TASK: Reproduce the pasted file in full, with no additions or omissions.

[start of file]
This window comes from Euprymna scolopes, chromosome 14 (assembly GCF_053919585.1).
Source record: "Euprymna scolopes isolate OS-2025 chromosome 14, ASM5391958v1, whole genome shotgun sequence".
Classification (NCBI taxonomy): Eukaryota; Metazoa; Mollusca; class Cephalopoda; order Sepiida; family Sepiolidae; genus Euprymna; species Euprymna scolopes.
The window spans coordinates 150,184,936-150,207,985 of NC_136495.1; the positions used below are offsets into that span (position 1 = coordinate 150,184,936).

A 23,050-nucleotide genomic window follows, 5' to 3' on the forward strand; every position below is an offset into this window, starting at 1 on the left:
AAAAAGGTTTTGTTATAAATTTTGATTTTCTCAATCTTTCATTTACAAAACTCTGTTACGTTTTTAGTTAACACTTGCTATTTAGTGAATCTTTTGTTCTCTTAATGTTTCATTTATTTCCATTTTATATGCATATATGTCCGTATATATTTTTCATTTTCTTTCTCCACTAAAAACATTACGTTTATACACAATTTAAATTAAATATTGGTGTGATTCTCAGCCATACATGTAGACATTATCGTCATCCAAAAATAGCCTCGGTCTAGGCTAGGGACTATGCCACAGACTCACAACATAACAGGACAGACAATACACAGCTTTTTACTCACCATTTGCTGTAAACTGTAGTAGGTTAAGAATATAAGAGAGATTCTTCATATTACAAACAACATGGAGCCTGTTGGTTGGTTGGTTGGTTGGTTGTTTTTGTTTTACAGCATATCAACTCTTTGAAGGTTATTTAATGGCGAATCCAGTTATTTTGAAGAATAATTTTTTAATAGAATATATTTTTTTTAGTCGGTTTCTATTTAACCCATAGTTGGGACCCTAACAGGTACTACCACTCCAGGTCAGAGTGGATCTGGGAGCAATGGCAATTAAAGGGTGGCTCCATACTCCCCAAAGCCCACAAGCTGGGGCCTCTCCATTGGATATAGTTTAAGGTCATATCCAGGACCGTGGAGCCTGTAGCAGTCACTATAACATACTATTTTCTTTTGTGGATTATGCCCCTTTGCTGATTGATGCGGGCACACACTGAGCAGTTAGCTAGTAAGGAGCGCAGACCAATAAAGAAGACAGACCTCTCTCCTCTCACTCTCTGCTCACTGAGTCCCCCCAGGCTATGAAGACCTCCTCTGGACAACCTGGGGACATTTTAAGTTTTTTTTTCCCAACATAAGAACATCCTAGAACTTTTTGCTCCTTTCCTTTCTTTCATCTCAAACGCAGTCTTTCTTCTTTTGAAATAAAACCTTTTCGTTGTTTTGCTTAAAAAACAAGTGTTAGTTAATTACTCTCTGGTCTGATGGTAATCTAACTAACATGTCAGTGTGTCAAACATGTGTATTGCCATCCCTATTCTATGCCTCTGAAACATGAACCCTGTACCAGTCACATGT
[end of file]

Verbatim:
This window comes from Euprymna scolopes, chromosome 14 (assembly GCF_053919585.1).
Source record: "Euprymna scolopes isolate OS-2025 chromosome 14, ASM5391958v1, whole genome shotgun sequence".
Classification (NCBI taxonomy): Eukaryota; Metazoa; Mollusca; class Cephalopoda; order Sepiida; family Sepiolidae; genus Euprymna; species Euprymna scolopes.
The window spans coordinates 150,184,936-150,207,985 of NC_136495.1; the positions used below are offsets into that span (position 1 = coordinate 150,184,936).

A 23,050-nucleotide genomic window follows, 5' to 3' on the forward strand; every position below is an offset into this window, starting at 1 on the left:
AAAAAGGTTTTGTTATAAATTTTGATTTTCTCAATCTTTCATTTACAAAACTCTGTTACGTTTTTAGTTAACACTTGCTATTTAGTGAATCTTTTGTTCTCTTAATGTTTCATTTATTTCCATTTTATATGCATATATGTCCGTATATATTTTTCATTTTCTTTCTCCACTAAAAACATTACGTTTATACACAATTTAAATTAAATATTGGTGTGATTCTCAGCCATACATGTAGACATTATCGTCATCCAAAAATAGCCTCGGTCTAGGCTAGGGACTATGCCACAGACTCACAACATAACAGGACAGACAATACACAGCTTTTTACTCACCATTTGCTGTAAACTGTAGTAGGTTAAGAATATAAGAGAGATTCTTCATATTACAAACAACATGGAGCCTGTTGGTTGGTTGGTTGGTTGGTTGTTTTTGTTTTACAGCATATCAACTCTTTGAAGGTTATTTAATGGCGAATCCAGTTATTTTGAAGAATAATTTTTTAATAGAATATATTTTTTTTAGTCGGTTTCTATTTAACCCATAGTTGGGACCCTAACAGGTACTACCACTCCAGGTCAGAGTGGATCTGGGAGCAATGGCAATTAAAGGGTGGCTCCATACTCCCCAAAGCCCACAAGCTGGGGCCTCTCCATTGGATATAGTTTAAGGTCATATCCAGGACCGTGGAGCCTGTAGCAGTCACTATAACATACTATTTTCTTTTGTGGATTATGCCCCTTTGCTGATTGATGCGGGCACACACTGAGCAGTTAGCTAGTAAGGAGCGCAGACCAATAAAGAAGACAGACCTCTCTCCTCTCACTCTCTGCTCACTGAGTCCCCCCAGGCTATGAAGACCTCCTCTGGACAACCTGGGGACATTTTAAGTTTTTTTTTCCCAACATAAGAACATCCTAGAACTTTTTGCTCCTTTCCTTTCTTTCATCTCAAACGCAGTCTTTCTTCTTTTGAAATAAAACCTTTTCGTTGTTTTGCTTAAAAAACAAGTGTTAGTTAATTACTCTCTGGTCTGATGGTAATCTAACTAACATGTCAGTGTGTCAAACATGTGTATTGCCATCCCTATTCTATGCCTCTGAAACATGAACCCTGTACCAGTCACATGT